The three parliamentary opposition parties - Liberal Party, Liberal-Democrat Party and Our Moldova Alliance - are also considering close cooperation in order to obtain a better total result than they did on 5 April. They also did not exclude the possibility of a common list, but that depends on which strategy could bring more votes.

Another important factor should be noted when considering the opposition's chances. During the last weeks, rumours increasingly circulate that one of the most significant leaders of the Communist party, Marian Lupu, the former president of the Moldovan parliament and highly appreciated both in the European capitals but also in Moldova, is considering leaving the Communists and joining one of the opposition parties. Until now, Marian Lupu was ambiguous in confirming or denying those rumours; nonetheless, his decision is expected to be announced soon. If he decides to leave the Communist party that could significantly shake the popularity of the ruling party and increase the opposition's chances for a better result in the elections.

Elections date

While the political actors already prepare for elections, the parliament has not yet been dissolved, as the Communist party has decided to vote in a new government before dissolving parliament. The previous government has resigned; therefore, the country needs a new acting executive power. Still, the new government will be short-lived, since it will be active only until the newly elected parliament will have its first session. On 10 June, the parliament is supposed to vote on the new government; then the acting President Vladimir Voronin will probably dissolve the parliament and announce the date of the parliamentary election. The new elections will be held within 45 days from the moment the parliament will be dissolved; thus, the elections would be held in late July or early August.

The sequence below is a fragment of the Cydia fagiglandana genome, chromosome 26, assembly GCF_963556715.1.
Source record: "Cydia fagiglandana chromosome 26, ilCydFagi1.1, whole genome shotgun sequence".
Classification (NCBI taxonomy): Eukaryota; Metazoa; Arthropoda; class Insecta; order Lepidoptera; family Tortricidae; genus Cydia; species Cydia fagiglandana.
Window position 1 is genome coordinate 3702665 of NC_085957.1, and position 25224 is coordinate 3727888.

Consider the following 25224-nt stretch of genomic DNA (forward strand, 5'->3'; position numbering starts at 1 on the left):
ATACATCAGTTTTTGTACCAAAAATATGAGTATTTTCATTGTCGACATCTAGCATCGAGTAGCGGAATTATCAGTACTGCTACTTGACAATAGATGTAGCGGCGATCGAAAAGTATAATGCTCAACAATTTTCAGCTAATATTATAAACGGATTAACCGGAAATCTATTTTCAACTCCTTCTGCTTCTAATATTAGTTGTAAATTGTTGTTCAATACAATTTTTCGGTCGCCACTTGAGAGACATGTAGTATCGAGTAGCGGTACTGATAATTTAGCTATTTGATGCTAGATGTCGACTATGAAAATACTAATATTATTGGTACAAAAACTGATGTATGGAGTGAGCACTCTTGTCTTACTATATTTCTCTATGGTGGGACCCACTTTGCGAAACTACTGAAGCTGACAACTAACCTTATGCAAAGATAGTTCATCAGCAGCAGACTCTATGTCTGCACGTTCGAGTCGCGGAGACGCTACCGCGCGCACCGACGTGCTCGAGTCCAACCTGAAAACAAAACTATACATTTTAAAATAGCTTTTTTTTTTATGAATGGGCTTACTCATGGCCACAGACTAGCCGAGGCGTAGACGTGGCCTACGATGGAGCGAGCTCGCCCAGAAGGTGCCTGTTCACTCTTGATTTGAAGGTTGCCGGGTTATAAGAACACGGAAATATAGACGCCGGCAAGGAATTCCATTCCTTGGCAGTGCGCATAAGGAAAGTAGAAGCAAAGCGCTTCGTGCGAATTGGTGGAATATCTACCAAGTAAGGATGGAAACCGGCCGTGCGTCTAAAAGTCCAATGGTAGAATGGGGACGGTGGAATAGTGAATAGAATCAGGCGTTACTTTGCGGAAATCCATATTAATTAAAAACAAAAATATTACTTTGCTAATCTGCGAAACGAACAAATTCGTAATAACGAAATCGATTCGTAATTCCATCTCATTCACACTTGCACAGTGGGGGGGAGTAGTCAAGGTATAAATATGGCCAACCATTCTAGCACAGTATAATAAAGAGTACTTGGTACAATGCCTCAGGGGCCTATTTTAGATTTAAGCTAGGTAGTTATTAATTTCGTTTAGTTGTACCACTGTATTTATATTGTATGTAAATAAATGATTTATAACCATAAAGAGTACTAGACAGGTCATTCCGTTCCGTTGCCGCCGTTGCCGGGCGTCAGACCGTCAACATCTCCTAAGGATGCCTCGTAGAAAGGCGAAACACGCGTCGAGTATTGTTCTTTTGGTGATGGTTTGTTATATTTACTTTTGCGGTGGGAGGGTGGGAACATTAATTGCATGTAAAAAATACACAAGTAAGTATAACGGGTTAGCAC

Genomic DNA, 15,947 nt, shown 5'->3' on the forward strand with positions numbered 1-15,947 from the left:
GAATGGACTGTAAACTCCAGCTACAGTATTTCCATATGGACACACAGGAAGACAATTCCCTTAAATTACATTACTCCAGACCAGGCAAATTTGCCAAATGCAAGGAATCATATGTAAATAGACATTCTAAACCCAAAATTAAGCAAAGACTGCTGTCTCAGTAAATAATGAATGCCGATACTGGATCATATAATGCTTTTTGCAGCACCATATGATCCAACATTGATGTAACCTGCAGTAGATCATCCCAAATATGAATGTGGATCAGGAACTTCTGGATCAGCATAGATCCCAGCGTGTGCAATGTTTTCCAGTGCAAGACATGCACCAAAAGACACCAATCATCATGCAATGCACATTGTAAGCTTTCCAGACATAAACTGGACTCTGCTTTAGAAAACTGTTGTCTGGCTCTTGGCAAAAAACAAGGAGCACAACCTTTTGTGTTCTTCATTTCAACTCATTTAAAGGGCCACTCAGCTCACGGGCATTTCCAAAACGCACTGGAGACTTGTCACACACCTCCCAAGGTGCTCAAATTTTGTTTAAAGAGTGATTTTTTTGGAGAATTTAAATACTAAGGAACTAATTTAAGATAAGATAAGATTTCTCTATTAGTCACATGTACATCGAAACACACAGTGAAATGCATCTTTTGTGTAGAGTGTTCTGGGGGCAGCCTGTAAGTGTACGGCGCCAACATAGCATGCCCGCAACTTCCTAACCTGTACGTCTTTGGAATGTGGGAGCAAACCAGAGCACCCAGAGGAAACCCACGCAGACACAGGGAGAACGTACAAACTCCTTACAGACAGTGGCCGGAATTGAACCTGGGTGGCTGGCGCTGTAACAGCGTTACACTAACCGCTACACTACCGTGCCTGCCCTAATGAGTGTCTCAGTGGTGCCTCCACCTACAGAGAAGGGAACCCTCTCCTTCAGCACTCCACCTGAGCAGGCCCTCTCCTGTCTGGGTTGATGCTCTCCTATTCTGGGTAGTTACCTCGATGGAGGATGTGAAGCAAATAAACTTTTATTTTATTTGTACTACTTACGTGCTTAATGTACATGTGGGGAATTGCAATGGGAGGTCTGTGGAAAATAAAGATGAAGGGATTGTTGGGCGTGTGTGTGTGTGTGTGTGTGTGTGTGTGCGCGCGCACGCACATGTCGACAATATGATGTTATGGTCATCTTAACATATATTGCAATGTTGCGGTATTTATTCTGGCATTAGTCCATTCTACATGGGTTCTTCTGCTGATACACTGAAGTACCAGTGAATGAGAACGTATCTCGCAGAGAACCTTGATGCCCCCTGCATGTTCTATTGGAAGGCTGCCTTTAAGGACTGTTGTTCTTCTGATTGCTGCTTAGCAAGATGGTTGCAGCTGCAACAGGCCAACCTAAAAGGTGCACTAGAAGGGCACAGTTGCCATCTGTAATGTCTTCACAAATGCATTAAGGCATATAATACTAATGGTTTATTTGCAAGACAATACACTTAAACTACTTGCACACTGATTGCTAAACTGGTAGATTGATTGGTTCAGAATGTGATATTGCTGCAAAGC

Complicated campaign

The electoral campaign for the new parliamentary elections will be very difficult and dirty. Immediately after the opposition blocked for the second time the elections of the president and thus provoked new parliamentary elections, the leader of the Communist party Vladimir Voronin accused the opposition of working against the independence of the state and being controlled by external forces.

Most definitively, during the campaign, the Communists will campaign on the violent events of 7 April to imply that the opposition attempted a coup d'etat and present the failure to elect the president as of the same logic as a coup d'etat.

Meanwhile, the opposition will focus on the abuses committed against those arrested after the 7 April events and will accuse the authorities of orchestrating the violence in order to distract attention from the alleged fraud committed in the parliamentary elections of 5 April.

Success in the future campaign will depend on how the opponents will be able to bring their story to the people. Because government authorities control almost all television broadcasters with national coverage, the opposition will have to make a huge effort to spread the necessary information by going from person-to-person.